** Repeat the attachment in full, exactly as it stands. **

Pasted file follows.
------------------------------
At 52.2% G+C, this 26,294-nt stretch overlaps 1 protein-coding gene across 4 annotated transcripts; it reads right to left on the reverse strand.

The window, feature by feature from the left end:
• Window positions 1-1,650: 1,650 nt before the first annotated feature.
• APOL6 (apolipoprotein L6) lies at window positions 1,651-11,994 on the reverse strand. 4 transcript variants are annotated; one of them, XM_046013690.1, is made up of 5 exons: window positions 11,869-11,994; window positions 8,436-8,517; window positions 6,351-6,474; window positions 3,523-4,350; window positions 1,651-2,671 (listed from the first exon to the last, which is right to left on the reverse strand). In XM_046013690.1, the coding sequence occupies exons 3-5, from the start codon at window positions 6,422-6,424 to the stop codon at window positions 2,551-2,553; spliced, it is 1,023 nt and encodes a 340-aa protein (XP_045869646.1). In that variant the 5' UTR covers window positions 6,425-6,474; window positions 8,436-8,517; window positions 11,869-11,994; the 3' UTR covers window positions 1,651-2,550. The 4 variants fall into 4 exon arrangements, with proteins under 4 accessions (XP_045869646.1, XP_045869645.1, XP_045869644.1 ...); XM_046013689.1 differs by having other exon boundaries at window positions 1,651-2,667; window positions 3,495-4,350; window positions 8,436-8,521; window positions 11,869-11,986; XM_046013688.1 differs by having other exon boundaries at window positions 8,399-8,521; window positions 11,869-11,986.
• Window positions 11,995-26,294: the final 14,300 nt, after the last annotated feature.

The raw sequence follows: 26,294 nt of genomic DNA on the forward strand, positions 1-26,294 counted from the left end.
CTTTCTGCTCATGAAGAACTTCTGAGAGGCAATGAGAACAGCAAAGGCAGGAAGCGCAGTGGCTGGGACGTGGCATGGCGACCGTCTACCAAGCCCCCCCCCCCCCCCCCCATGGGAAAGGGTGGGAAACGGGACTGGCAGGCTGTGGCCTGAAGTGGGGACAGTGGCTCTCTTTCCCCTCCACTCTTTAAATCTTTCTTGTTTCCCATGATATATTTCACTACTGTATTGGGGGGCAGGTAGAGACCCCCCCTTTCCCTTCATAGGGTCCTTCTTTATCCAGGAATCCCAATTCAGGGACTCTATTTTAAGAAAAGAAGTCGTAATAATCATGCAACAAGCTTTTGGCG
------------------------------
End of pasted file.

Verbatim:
At 52.2% G+C, this 26,294-nt stretch overlaps 1 protein-coding gene across 4 annotated transcripts; it reads right to left on the reverse strand.

The window, feature by feature from the left end:
• Window positions 1-1,650: 1,650 nt before the first annotated feature.
• APOL6 (apolipoprotein L6) lies at window positions 1,651-11,994 on the reverse strand. 4 transcript variants are annotated; one of them, XM_046013690.1, is made up of 5 exons: window positions 11,869-11,994; window positions 8,436-8,517; window positions 6,351-6,474; window positions 3,523-4,350; window positions 1,651-2,671 (listed from the first exon to the last, which is right to left on the reverse strand). In XM_046013690.1, the coding sequence occupies exons 3-5, from the start codon at window positions 6,422-6,424 to the stop codon at window positions 2,551-2,553; spliced, it is 1,023 nt and encodes a 340-aa protein (XP_045869646.1). In that variant the 5' UTR covers window positions 6,425-6,474; window positions 8,436-8,517; window positions 11,869-11,994; the 3' UTR covers window positions 1,651-2,550. The 4 variants fall into 4 exon arrangements, with proteins under 4 accessions (XP_045869646.1, XP_045869645.1, XP_045869644.1 ...); XM_046013689.1 differs by having other exon boundaries at window positions 1,651-2,667; window positions 3,495-4,350; window positions 8,436-8,521; window positions 11,869-11,986; XM_046013688.1 differs by having other exon boundaries at window positions 8,399-8,521; window positions 11,869-11,986.
• Window positions 11,995-26,294: the final 14,300 nt, after the last annotated feature.

The raw sequence follows: 26,294 nt of genomic DNA on the forward strand, positions 1-26,294 counted from the left end.
CTTTCTGCTCATGAAGAACTTCTGAGAGGCAATGAGAACAGCAAAGGCAGGAAGCGCAGTGGCTGGGACGTGGCATGGCGACCGTCTACCAAGCCCCCCCCCCCCCCCCCCATGGGAAAGGGTGGGAAACGGGACTGGCAGGCTGTGGCCTGAAGTGGGGACAGTGGCTCTCTTTCCCCTCCACTCTTTAAATCTTTCTTGTTTCCCATGATATATTTCACTACTGTATTGGGGGGCAGGTAGAGACCCCCCCTTTCCCTTCATAGGGTCCTTCTTTATCCAGGAATCCCAATTCAGGGACTCTATTTTAAGAAAAGAAGTCGTAATAATCATGCAACAAGCTTTTGGCG